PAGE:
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Inside Health Care posts feature recent news and blog posts from the health care community and are part of the Center for Advancing Health's portfolio of free, evidence-based coverage of what it takes to find good care and make the most of it.'  By Goldie Pyka, CFAH Communications Manager.

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Patients and doctors alike are frustrated by the general waiting that seems to be an inevitable part of delivering and receiving care.'  Anonymous patient blogger WarmSocks writes about her recent struggles to schedule an appointment with a referred doctor.'  After more than two weeks of attempts and no appointment scheduled, she asks, "What if it was 20 degrees out, the faucets in your house stopped working, and there was a stream of water running out from beneath the house?'  Would you do business with a company who wouldn't return your phone calls or send someone to investigate the problem'?"

Nobody likes to wait'but for some it hurts more.'  On Psychology Today, Art Markman, a cognitive scientist at the University of Texas, discusses new research that explores the role a person's sense of entitlement plays on their perception of the passage of time: "The greater your sense of entitlement, the more that you want to avoid wasting resources.'  As a result, the more entitled you feel, the more pain you experience when your time is wasted."'  The upside, he writes, is that "If we did not experience frustration when our time was being wasted, we might persist doing things that do not deserve our effort."'  This conclusion begs two questions: 1.) if patients were not frustrated by waiting, or never had to wait, would their pursuit of care increase?, and 2.) when they do experience frustration, does their pursuit of care decline?'  Either way, we'd probably all agree that patients are entitled to reasonably timely health care.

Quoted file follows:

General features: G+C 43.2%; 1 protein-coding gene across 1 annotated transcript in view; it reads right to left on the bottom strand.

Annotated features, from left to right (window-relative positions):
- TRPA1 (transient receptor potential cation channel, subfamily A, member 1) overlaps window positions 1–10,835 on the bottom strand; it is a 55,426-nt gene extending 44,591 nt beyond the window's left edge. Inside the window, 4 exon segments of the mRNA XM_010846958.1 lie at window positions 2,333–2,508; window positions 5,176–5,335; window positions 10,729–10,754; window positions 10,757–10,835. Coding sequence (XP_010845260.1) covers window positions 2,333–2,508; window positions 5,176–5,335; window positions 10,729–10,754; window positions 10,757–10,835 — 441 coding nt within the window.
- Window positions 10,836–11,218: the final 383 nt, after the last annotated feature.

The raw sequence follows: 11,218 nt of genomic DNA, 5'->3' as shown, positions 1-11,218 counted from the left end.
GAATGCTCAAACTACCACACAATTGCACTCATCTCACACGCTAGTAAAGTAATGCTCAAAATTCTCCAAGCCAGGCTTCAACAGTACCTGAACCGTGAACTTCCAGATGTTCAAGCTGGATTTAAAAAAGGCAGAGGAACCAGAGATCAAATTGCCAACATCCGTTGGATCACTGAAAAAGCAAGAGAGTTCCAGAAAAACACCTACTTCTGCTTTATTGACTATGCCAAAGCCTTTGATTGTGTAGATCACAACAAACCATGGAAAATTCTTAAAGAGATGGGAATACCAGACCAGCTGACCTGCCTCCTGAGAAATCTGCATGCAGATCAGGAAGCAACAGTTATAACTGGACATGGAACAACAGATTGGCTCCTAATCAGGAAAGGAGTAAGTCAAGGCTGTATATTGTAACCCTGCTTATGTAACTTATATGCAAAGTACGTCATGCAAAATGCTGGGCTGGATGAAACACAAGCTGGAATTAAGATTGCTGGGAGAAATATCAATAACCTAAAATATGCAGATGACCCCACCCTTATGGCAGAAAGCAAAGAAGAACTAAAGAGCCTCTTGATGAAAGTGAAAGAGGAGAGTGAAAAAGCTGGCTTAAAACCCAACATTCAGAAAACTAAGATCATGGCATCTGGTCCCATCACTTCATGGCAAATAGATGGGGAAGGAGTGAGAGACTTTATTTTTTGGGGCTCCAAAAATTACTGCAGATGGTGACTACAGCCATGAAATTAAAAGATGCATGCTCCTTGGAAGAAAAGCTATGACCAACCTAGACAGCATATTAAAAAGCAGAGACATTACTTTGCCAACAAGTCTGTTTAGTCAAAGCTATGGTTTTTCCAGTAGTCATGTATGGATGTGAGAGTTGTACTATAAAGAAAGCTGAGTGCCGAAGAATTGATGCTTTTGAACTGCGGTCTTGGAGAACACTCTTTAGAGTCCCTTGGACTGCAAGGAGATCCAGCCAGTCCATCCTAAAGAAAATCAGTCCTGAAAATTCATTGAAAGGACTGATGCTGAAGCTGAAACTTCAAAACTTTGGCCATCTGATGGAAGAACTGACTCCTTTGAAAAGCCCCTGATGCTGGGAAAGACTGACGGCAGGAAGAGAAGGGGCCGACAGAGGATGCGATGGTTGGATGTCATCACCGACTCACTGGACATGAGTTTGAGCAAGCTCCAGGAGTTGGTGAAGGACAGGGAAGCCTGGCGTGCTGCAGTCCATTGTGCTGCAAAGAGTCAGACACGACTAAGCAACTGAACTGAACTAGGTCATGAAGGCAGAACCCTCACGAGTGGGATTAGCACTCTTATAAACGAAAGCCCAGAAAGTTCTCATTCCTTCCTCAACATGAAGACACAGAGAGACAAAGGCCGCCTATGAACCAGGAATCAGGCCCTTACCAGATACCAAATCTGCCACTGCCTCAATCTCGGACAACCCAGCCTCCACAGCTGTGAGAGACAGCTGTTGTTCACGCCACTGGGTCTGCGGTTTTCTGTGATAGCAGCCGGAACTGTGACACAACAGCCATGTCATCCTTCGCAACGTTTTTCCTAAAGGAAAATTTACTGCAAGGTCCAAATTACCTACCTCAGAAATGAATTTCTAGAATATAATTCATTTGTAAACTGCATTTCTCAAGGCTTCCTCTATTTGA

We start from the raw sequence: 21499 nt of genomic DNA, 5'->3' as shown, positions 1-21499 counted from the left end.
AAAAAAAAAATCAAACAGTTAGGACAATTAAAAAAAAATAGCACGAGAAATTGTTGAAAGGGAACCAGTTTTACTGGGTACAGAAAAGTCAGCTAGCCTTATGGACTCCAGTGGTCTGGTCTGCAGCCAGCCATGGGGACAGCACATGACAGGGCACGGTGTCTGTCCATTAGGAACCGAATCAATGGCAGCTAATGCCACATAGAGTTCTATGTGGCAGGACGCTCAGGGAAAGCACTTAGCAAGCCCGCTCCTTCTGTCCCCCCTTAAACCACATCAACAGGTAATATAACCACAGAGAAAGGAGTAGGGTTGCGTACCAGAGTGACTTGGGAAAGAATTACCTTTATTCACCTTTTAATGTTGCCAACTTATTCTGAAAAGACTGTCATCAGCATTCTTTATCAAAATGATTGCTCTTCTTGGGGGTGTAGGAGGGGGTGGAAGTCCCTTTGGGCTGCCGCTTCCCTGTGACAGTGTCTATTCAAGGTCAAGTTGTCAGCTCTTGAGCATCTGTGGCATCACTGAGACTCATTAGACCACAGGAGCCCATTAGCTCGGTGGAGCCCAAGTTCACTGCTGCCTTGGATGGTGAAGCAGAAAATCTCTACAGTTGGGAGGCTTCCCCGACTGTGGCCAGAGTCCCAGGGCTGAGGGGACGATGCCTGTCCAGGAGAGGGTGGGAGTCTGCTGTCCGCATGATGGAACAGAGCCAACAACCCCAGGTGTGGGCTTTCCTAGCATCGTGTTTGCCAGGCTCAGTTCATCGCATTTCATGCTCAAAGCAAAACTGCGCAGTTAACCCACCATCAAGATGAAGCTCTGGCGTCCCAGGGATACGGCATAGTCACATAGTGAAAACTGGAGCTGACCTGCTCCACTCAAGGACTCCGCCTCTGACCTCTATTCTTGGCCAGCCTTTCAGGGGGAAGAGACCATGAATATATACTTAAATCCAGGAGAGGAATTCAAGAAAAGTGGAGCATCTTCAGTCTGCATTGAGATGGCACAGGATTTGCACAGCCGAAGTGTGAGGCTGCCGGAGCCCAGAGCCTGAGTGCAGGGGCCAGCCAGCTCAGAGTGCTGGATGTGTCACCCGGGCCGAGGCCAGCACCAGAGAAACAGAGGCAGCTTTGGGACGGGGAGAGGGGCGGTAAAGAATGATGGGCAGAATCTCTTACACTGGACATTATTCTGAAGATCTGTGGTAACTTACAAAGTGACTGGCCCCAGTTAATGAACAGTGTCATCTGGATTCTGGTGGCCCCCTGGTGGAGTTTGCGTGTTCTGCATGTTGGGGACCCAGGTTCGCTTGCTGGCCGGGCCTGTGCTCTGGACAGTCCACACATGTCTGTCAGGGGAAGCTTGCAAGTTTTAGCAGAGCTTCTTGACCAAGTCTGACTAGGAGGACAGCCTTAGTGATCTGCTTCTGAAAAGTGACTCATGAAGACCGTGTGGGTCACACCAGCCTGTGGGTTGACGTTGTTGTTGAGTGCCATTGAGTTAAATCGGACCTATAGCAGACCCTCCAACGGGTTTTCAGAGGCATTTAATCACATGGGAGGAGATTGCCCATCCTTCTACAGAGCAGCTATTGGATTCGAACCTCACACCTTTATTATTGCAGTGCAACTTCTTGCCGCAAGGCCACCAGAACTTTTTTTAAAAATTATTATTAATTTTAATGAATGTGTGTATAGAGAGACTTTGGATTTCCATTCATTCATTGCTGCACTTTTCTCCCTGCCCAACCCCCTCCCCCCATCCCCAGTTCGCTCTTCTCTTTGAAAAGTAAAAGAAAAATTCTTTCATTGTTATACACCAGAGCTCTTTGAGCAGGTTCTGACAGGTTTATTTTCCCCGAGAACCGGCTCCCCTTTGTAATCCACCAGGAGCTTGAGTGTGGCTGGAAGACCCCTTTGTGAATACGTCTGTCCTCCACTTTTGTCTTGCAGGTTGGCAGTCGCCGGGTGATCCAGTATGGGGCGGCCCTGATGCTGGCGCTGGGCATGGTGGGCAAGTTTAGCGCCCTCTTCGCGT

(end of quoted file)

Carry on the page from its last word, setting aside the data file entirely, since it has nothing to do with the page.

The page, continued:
It's situations like these that have led Lisa Gualtieri, assistant professor of public health at Tufts, to ask, "Must Waiting Be Inherent To Medical Care?" ' Lisa describes ten ways patients wait during the process of accessing and receiving health care. ' But, rather than waiting on our health care system to change, Lisa suggests ten ways that patients can help to reduce the wait and alleviate its impact.'  However, there is a small but important caveat.'  She writes, 'It is important to maintain perspective: quality of health care is paramount. ' Everyone wants the best care possible and sometimes waiting is unavoidable."

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Inside Health Care posts feature recent news and blog posts from the health care community and are part of the Center for Advancing Health’s portfolio of free, evidence-based coverage of what it takes to find good care and make the most of it.


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Medical/Hospital Practice   Patient Engagement   Health Care Access   Inside Healthcare   Find Good Health Care   Inside Healthcare  


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